A New Target for a Deadly Childhood Cancer
SWI/SNF is a multicomponent protein complex that plays an important role in chromatin remodeling. It is also likely an important tumor suppressor, as indicated by the fact that approximately 20% of human cancers carry a mutation in one or more SWI/SNF protein components. However, the exact mechanism by which these mutations contribute to cancer pathogenesis is not always clear, as is illustrated in the case of SNF5. This SWI/SNF component protein is mutated in a number of cancers, including malignant rhabdoid tumor (MRT), a highly aggressive, nearly uniformly fatal childhood cancer.
The fact that SNF5 is usually the only mutation found in MRT suggests that it plays an important role in tumorigenesis. However, in addition to serving as an SWI/SNF component, SNF5 can associate with the MYC oncoprotein and inhibit the binding of the MYC:MAX heterodimeric transcription factor to DNA. Thus, it is unclear whether the loss of SNF5 in MRT promotes malignancy through altering the function of MYC, SWI/SNF, or both. To answer this question, Vanderbilt Basic Sciences investigator William Tansey and his laboratory took a closer look at the interaction of SNF5 and MYC in MRT. They first used an electrophoretic mobility shift assay (EMSA) to show that SNF5 blocks binding of MYC:MAX to its E-box target sequence in DNA in vitro.
They then engineered HEK293 cells to enable them to control the level of SNF5 expression and demonstrated that an increase in SNF5 led to a decrease in MYC bound to nuclear DNA and vice versa. Expression of SNF5 in an MRT cell line reduced anchorage-independent growth of the cells and was similarly effective as expression of the OmoMYC dominant negative mutant at blocking the association of MYC with its target genes.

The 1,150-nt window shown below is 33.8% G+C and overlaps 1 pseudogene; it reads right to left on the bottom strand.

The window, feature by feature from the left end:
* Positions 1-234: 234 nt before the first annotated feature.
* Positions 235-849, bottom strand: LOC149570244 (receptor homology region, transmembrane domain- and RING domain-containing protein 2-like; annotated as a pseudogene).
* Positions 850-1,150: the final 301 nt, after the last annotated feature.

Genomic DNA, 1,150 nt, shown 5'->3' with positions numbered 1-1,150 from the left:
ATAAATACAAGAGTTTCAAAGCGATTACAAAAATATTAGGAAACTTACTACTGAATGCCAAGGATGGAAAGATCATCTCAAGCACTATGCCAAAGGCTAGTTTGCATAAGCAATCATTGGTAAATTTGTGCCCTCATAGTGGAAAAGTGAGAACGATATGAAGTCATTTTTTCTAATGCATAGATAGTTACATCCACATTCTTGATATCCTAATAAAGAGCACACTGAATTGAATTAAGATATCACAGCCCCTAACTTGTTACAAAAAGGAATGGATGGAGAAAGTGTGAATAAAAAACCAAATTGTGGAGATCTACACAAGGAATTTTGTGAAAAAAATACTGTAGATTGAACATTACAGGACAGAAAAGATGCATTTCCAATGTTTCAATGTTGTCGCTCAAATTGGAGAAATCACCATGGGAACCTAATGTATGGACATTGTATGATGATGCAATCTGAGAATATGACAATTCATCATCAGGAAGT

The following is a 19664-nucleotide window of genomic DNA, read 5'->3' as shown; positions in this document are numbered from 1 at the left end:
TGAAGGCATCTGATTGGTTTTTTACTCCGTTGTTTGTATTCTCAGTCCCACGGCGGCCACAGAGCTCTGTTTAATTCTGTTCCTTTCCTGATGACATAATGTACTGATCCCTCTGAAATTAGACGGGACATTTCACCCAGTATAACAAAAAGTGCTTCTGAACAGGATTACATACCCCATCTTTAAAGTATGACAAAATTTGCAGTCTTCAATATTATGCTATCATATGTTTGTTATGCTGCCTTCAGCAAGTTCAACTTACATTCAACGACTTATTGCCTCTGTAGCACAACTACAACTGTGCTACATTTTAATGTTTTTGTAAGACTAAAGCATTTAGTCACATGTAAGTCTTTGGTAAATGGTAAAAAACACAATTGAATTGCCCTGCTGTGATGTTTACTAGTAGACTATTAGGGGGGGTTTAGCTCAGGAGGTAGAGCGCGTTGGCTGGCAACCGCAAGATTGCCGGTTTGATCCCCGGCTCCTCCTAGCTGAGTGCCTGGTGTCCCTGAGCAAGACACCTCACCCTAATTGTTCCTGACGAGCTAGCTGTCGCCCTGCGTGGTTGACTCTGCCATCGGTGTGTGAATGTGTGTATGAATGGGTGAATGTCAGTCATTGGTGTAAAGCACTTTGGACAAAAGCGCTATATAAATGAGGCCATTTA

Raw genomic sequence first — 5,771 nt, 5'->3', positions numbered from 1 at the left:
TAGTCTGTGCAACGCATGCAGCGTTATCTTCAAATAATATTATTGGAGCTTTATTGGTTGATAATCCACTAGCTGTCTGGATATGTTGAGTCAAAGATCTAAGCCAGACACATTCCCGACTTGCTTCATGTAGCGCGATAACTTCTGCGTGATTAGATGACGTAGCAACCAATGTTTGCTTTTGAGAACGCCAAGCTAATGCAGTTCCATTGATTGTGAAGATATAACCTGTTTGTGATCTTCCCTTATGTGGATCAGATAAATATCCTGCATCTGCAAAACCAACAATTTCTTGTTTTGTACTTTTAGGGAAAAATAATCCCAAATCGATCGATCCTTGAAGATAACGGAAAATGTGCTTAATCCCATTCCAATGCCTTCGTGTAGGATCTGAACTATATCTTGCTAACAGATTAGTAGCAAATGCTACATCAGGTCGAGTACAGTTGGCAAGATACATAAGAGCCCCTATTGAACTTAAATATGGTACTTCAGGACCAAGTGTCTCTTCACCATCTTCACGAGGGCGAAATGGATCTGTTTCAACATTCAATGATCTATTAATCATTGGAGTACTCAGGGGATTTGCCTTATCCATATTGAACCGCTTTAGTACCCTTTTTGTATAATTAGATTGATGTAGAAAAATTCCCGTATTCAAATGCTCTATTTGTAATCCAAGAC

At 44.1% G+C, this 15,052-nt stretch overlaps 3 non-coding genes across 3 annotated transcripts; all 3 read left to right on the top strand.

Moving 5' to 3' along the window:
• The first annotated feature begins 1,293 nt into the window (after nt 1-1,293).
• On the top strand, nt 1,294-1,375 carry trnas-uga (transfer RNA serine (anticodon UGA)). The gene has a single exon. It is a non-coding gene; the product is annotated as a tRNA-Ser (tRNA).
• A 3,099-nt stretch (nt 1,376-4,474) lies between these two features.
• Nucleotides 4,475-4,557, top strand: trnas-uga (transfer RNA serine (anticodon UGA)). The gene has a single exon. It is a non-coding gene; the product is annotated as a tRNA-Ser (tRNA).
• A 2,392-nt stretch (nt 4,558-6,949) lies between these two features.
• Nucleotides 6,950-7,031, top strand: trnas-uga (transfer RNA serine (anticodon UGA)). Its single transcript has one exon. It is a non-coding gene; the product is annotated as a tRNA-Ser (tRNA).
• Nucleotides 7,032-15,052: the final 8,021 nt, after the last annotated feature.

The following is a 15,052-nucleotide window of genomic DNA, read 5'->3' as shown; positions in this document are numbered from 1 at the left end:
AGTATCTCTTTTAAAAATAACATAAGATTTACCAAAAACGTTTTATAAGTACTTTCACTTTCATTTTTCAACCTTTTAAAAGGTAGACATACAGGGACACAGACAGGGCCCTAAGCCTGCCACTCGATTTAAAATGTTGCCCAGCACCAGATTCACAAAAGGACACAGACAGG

Using an assay that allowed them to assess the accessibility of DNA (a measure of chromatin structure), the researchers showed that SNF5 expression also increased accessibility of ~2,500 sites, whereas OmoMYC had no effect, consistent with SWI/SNF-mediated chromatin remodeling. These new sites, however, were distinct from those targeted by MYC, leading the researchers to conclude that the effects of SNF5 on MYC binding to DNA were not the result of SWI/SNF-mediated restructuring of chromatin. Finally, because MYC:MAX binding to target genes leads to a release of RNA polymerase II from a pause site at the proximal promoter of that gene, the researchers evaluated the effect of SNF5 on the location of RNA polymerase II in the genome.
They found that both SNF5 and OmoMYC increased the pausing of the polymerase at MYC-targeted genes in a similar fashion. Together the results demonstrate that an important means by which SNF5 suppresses tumorigenesis in MRT is through the blockade of MYC. This suggests that cancers bearing an SNF5 mutation may be susceptible to therapy by MYC inhibition, providing yet another reason why the discovery of clinically viable MYC inhibitors is of utmost importance. The work is published in the journal Nature Communications [A. M. Weissmiller, et al. (2019) Nat. Commun., 10, 2014].